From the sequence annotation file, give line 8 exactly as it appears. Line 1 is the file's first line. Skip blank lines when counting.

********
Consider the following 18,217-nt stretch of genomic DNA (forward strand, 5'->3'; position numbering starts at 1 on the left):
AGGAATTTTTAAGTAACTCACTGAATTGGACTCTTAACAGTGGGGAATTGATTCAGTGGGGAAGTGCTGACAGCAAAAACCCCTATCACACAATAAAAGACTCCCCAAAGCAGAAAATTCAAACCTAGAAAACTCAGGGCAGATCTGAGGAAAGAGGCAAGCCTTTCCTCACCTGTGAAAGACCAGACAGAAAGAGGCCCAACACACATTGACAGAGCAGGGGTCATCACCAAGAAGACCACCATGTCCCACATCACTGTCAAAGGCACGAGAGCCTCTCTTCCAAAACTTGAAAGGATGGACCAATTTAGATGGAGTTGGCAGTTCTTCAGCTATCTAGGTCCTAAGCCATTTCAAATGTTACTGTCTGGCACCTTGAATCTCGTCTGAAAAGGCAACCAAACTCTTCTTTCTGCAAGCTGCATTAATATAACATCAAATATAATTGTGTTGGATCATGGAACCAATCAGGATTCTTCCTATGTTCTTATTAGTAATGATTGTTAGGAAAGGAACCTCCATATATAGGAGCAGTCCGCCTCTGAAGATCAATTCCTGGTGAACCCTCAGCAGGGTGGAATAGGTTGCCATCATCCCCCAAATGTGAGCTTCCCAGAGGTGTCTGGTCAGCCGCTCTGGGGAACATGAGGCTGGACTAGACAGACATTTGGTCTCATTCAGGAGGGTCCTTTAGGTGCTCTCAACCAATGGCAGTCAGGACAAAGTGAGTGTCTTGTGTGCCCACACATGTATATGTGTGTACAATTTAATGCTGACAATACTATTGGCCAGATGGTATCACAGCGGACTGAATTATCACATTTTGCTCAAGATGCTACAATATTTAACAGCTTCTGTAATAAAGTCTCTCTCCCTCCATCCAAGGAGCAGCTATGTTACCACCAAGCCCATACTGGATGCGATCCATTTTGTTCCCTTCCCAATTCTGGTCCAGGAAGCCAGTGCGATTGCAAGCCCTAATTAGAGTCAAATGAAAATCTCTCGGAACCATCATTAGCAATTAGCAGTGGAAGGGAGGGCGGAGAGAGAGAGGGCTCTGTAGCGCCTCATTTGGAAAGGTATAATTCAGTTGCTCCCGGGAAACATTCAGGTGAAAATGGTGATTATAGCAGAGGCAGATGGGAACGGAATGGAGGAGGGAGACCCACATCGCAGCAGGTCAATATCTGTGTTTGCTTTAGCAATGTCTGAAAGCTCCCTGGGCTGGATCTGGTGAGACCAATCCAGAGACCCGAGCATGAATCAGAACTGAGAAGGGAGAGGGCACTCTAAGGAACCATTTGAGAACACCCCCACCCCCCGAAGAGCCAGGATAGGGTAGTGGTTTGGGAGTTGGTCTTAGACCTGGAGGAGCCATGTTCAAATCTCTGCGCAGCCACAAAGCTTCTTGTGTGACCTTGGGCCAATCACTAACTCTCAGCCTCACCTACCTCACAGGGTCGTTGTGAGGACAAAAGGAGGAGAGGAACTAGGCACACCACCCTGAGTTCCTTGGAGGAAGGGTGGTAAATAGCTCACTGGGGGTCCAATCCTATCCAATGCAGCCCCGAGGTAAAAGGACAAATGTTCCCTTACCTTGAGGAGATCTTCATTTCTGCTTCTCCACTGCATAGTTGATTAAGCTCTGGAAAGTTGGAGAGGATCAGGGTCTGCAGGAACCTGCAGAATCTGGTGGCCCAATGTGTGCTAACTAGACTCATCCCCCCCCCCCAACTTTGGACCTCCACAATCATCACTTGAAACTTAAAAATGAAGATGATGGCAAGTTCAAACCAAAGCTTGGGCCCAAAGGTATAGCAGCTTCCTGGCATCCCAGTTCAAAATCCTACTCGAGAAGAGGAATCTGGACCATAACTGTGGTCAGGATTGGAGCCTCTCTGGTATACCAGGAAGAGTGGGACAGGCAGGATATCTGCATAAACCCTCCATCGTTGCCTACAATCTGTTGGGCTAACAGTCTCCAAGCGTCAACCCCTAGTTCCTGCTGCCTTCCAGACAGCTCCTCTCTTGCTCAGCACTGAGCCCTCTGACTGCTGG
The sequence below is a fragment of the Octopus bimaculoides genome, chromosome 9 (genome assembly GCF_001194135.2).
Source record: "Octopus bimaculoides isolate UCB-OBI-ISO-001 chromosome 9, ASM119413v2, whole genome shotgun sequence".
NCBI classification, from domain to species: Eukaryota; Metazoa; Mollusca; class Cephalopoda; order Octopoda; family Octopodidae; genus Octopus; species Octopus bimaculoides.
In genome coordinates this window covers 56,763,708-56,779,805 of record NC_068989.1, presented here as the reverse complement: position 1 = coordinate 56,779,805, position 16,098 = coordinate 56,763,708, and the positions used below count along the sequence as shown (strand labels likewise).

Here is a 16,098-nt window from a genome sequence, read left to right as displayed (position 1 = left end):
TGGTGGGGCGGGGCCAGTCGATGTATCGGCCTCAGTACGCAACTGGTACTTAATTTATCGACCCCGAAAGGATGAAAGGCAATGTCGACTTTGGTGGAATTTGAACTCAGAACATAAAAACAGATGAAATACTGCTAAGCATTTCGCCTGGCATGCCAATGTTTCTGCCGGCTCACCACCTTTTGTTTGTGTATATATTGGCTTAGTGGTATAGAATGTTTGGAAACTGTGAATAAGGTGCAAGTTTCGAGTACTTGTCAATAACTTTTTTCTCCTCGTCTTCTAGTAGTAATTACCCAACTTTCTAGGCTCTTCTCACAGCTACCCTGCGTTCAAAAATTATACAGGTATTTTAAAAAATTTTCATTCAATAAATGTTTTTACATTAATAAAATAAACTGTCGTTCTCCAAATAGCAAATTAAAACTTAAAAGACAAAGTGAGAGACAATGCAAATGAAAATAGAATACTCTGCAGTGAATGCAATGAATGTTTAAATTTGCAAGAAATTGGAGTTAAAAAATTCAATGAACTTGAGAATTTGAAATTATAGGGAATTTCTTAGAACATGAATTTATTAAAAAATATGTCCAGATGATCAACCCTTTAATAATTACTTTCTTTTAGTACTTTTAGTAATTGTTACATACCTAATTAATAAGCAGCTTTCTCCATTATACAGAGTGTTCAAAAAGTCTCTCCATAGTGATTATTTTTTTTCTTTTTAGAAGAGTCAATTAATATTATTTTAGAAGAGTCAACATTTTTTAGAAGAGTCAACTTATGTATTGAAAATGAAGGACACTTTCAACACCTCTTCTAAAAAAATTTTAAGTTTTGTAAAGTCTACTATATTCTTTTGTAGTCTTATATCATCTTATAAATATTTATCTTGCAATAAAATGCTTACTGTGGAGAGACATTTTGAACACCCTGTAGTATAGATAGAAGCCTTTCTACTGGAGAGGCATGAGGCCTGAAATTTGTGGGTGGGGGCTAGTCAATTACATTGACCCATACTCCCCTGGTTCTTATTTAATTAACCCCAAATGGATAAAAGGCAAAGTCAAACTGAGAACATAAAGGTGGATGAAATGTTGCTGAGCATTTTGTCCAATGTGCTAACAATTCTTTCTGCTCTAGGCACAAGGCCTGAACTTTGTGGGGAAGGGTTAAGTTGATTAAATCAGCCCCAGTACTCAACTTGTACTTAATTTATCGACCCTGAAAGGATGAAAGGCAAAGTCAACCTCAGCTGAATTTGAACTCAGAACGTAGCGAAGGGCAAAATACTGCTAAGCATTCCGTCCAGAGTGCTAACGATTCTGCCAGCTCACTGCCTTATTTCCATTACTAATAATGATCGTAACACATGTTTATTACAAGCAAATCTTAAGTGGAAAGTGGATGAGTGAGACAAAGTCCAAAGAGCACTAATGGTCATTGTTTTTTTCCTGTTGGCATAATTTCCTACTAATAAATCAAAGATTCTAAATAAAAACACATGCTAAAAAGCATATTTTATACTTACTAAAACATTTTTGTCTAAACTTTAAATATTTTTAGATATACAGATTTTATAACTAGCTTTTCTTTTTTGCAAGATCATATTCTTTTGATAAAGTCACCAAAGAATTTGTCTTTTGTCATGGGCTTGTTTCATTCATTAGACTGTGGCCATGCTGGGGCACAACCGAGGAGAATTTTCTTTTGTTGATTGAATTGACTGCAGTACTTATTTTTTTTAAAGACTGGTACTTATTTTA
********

TGGTGGGGCGGGGCCAGTCGATGTATCGGCCTCAGTACGCAACTGGTACTTAATTTATCGACCCCGAAAGGATGAAAGGCAATGTCGACTTTGGTGGAATTTGAACTCAGAACATAAAAACAGATGAAATACTGCTAAGCATTTCGCCTGGCATGCCAATGTTTCTGCCGGCTCACCACCTTTTGTTTGTGTATATATTGGCTTAGTGGTATAGAATGTTTGGAAACTGTGAATAAGGTGCAAGTTTCGAGTACTTGTCAATAACTTTTTTCTCCTCGTCTTCTAGTAGTAATTACCCAACTTTCTAGGCTCTTCTCACAGCTACCCTGCGTTCAAAAATTATACAGGTATTTTAAAAAATTTTCATTCAATAAATGTTTTTACATTAATAAAATAAACTGTCGTTCTCCAAATAGCAAATTAAAACTTAAAAGACAAAGTGAGAGACAATGCAAATGAAAATAGAATACTCTGCAGTGAATGCAATGAATGTTTAAATTTGCAAGAAATTGGAGTTAAAAAATTCAATGAACTTGAGAATTTGAAATTATAGGGAATTTCTTAGAACATGAATTTATTAAAAAATATGTCCAGATGATCAACCCTTTAATAATTACTTTCTTTTAGTACTTTTAGTAATTGTTACATACCTAATTAATAAGCAGCTTTCTCCATTATACAGAGTGTTCAAAAAGTCTCTCCATAGTGATTATTTTTTTTCTTTTTAGAAGAGTCAATTAATATTATTTTAGAAGAGTCAACATTTTTTAGAAGAGTCAACTTATGTATTGAAAATGAAGGACACTTTCAACACCTCTTCTAAAAAAATTTTAAGTTTTGTAAAGTCTACTATATTCTTTTGTAGTCTTATATCATCTTATAAATATTTATCTTGCAATAAAATGCTTACTGTGGAGAGACATTTTGAACACCCTGTAGTATAGATAGAAGCCTTTCTACTGGAGAGGCATGAGGCCTGAAATTTGTGGGTGGGGGCTAGTCAATTACATTGACCCATACTCCCCTGGTTCTTATTTAATTAACCCCAAATGGATAAAAGGCAAAGTCAAACTGAGAACATAAAGGTGGATGAAATGTTGCTGAGCATTTTGTCCAATGTGCTAACAATTCTTTCTGCTCTAGGCACAAGGCCTGAACTTTGTGGGGAAGGGTTAAGTTGATTAAATCAGCCCCAGTACTCAACTTGTACTTAATTTATCGACCCTGAAAGGATGAAAGGCAAAGTCAACCTCAGCTGAATTTGAACTCAGAACGTAGCGAAGGGCAAAATACTGCTAAGCATTCCGTCCAGAGTGCTAACGATTCTGCCAGCTCACTGCCTTATTTCCATTACTAATAATGATCGTAACACATGTTTATTACAAGCAAATCTTAAGTGGAAAGTGGATGAGTGAGACAAAGTCCAAAGAGCACTAATGGTCATTGTTTTTTTCCTGTTGGCATAATTTCCTACTAATAAATCAAAGATTCTAAATAAAAACACATGCTAAAAAGCATATTTTATACTTACTAAAACATTTTTGTCTAAACTTTAAATATTTTTAGATATACAGATTTTATAACTAGCTTTTCTTTTTTGCAAGATCATATTCTTTTGATAAAGTCACCAAAGAATTTGTCTTTTGTCATGGGCTTGTTTCATTCATTAGACTGTGGCCATGCTGGGGCACAACCGAGGAGAATTTTCTTTTGTTGATTGAATTGACTGCAGTACTTATTTTTTTTAAAGACTGGTACTTATTTTA